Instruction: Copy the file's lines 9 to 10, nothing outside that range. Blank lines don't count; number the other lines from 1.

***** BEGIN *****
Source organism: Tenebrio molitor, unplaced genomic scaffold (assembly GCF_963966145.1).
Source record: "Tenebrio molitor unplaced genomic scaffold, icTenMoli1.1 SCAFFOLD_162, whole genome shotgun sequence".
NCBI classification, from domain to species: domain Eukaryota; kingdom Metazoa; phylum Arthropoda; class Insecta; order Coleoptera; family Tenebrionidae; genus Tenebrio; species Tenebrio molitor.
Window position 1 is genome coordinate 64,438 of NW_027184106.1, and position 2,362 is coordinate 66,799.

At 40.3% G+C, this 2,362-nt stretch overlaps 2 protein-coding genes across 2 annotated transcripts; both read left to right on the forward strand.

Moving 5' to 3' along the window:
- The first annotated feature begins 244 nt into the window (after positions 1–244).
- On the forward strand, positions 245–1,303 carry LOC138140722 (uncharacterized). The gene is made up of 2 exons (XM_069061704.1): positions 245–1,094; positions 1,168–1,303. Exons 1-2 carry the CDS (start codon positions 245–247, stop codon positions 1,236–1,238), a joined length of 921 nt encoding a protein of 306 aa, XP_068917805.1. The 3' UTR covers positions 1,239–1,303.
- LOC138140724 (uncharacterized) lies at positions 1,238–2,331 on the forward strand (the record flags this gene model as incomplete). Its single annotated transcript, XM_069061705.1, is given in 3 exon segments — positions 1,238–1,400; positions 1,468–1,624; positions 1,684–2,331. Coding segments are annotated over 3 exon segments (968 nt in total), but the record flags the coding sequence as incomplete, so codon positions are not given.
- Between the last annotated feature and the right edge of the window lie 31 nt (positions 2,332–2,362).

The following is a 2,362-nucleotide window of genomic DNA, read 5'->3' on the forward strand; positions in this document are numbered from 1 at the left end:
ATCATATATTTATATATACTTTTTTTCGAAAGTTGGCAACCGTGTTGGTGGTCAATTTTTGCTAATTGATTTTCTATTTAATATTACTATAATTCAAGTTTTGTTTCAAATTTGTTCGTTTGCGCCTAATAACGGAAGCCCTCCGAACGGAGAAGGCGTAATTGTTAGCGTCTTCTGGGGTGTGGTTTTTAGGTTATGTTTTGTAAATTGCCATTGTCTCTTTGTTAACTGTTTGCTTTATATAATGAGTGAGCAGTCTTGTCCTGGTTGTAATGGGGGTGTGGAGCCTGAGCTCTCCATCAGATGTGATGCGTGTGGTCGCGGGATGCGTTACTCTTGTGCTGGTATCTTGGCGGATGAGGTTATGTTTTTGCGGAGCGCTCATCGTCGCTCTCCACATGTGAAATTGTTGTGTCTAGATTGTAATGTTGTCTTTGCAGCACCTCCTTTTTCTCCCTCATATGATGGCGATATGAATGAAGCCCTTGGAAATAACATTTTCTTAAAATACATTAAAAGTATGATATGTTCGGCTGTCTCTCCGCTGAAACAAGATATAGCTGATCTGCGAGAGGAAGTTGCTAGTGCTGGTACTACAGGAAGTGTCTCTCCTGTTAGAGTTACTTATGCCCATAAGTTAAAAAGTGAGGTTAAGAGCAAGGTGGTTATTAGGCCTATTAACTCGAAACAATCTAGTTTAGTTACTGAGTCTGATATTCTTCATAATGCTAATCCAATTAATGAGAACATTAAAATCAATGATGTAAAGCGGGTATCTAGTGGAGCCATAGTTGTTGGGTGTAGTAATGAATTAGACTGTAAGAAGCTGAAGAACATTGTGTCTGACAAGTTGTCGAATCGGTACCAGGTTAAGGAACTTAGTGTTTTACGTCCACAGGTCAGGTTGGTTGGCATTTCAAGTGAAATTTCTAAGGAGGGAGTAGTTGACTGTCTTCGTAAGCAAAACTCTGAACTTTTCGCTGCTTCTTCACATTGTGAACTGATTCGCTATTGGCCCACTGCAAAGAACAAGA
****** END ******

- LOC138140724 (uncharacterized) lies at positions 1,238–2,331 on the forward strand (the record flags this gene model as incomplete). Its single annotated transcript, XM_069061705.1, is given in 3 exon segments — positions 1,238–1,400; positions 1,468–1,624; positions 1,684–2,331. Coding segments are annotated over 3 exon segments (968 nt in total), but the record flags the coding sequence as incomplete, so codon positions are not given.
- Between the last annotated feature and the right edge of the window lie 31 nt (positions 2,332–2,362).